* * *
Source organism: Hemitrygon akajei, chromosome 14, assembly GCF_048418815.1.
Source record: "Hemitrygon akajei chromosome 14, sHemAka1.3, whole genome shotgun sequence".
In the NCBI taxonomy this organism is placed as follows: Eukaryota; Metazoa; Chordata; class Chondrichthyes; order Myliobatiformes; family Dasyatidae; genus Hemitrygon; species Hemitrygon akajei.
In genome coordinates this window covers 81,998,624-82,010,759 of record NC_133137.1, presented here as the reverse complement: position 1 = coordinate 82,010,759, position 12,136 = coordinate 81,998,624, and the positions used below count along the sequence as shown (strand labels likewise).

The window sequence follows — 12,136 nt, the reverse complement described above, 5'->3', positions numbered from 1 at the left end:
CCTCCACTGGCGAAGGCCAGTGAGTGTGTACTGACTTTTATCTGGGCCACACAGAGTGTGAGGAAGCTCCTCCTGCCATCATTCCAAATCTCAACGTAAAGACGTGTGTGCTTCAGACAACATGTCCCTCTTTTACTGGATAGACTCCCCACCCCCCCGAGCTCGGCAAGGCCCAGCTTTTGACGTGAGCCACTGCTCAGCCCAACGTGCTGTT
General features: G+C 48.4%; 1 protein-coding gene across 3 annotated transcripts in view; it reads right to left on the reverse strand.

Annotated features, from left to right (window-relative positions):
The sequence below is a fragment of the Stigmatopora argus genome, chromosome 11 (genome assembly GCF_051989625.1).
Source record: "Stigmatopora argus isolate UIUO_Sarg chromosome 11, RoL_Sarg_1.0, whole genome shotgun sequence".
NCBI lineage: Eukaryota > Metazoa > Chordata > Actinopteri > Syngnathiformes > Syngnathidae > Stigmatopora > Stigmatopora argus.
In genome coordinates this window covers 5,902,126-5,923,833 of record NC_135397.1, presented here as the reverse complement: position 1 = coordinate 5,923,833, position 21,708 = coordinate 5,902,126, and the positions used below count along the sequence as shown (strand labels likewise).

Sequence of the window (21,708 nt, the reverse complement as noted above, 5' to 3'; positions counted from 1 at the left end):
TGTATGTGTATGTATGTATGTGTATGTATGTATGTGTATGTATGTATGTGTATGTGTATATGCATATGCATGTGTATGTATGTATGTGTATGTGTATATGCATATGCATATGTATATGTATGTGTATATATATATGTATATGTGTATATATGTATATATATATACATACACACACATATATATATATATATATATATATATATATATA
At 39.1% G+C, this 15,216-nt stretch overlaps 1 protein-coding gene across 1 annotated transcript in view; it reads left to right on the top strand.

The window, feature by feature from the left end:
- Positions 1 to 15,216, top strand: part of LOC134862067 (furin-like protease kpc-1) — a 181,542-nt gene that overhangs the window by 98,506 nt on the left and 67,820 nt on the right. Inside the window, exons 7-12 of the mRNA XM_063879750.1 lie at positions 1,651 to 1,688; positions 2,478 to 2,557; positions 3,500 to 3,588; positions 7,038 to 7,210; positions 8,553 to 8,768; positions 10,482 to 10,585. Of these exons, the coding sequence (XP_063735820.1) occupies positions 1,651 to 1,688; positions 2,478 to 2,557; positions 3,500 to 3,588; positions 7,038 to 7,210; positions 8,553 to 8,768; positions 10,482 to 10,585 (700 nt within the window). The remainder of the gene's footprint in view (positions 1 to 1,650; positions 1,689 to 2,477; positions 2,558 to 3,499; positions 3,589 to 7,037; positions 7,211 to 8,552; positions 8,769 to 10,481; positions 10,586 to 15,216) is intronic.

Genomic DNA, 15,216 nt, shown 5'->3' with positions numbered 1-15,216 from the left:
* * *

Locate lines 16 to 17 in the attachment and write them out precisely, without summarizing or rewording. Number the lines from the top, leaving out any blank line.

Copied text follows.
The window, feature by feature from the left end:
- Positions 1 to 15,216, top strand: part of LOC134862067 (furin-like protease kpc-1) — a 181,542-nt gene that overhangs the window by 98,506 nt on the left and 67,820 nt on the right. Inside the window, exons 7-12 of the mRNA XM_063879750.1 lie at positions 1,651 to 1,688; positions 2,478 to 2,557; positions 3,500 to 3,588; positions 7,038 to 7,210; positions 8,553 to 8,768; positions 10,482 to 10,585. Of these exons, the coding sequence (XP_063735820.1) occupies positions 1,651 to 1,688; positions 2,478 to 2,557; positions 3,500 to 3,588; positions 7,038 to 7,210; positions 8,553 to 8,768; positions 10,482 to 10,585 (700 nt within the window). The remainder of the gene's footprint in view (positions 1 to 1,650; positions 1,689 to 2,477; positions 2,558 to 3,499; positions 3,589 to 7,037; positions 7,211 to 8,552; positions 8,769 to 10,481; positions 10,586 to 15,216) is intronic.